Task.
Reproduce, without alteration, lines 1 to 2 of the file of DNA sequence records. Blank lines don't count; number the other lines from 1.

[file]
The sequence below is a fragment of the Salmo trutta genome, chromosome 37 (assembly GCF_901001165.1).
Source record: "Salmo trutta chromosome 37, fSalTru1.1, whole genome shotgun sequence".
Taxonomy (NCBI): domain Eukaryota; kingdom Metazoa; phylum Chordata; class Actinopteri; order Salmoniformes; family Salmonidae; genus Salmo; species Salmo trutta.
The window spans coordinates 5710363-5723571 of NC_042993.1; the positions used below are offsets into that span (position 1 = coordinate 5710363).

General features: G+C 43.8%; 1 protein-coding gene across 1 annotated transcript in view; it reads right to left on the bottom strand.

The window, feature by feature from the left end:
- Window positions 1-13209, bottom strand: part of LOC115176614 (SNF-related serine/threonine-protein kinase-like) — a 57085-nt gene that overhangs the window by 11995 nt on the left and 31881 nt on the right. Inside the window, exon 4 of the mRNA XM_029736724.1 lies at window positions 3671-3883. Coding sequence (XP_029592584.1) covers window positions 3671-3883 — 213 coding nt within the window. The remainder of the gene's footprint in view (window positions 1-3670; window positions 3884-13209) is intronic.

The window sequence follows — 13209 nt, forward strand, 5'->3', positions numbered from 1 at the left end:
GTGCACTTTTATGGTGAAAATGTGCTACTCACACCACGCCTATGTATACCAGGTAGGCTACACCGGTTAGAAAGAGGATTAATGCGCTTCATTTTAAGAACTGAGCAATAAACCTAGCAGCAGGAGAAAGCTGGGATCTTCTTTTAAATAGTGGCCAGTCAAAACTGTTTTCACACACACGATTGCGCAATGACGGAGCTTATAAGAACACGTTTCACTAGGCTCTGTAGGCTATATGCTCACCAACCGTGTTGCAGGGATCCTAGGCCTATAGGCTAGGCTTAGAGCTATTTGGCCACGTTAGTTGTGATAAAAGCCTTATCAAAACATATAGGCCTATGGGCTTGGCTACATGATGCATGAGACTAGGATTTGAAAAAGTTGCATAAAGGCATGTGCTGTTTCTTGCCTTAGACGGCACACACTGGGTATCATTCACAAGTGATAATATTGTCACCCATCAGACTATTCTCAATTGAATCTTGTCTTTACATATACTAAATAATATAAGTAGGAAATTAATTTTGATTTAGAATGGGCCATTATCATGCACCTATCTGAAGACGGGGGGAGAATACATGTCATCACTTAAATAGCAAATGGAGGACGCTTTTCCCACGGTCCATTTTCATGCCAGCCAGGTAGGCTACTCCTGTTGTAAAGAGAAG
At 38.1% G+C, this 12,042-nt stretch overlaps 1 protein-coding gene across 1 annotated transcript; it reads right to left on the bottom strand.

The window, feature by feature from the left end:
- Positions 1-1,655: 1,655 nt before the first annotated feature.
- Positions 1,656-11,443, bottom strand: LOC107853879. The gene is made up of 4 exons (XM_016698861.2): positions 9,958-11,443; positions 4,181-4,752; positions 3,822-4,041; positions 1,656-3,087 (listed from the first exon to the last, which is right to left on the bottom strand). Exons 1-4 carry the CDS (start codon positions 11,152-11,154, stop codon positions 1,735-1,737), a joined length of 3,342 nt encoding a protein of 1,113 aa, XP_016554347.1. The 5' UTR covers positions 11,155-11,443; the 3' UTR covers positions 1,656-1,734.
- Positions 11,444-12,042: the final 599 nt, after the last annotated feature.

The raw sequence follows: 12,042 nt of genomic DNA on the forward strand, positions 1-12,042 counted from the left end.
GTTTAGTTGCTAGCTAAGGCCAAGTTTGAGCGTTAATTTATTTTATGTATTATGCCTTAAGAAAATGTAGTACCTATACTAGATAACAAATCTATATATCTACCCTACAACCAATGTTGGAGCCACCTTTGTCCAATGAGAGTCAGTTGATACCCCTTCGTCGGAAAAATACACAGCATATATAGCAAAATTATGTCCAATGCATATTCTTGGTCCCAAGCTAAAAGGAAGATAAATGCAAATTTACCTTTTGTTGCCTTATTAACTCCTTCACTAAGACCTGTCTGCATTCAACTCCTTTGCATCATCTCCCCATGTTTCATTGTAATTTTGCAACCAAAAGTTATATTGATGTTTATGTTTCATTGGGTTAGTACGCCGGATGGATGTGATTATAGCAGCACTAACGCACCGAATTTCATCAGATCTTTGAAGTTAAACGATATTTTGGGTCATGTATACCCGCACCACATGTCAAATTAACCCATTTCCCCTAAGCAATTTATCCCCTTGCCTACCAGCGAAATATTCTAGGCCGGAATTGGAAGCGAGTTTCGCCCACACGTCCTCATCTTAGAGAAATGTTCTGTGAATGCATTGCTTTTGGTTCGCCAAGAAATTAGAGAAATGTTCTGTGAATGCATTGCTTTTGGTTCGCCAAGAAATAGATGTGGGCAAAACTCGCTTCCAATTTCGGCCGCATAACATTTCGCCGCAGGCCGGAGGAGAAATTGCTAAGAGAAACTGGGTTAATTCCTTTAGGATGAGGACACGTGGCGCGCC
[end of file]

The sequence below is a fragment of the Salmo trutta genome, chromosome 37 (assembly GCF_901001165.1).
Source record: "Salmo trutta chromosome 37, fSalTru1.1, whole genome shotgun sequence".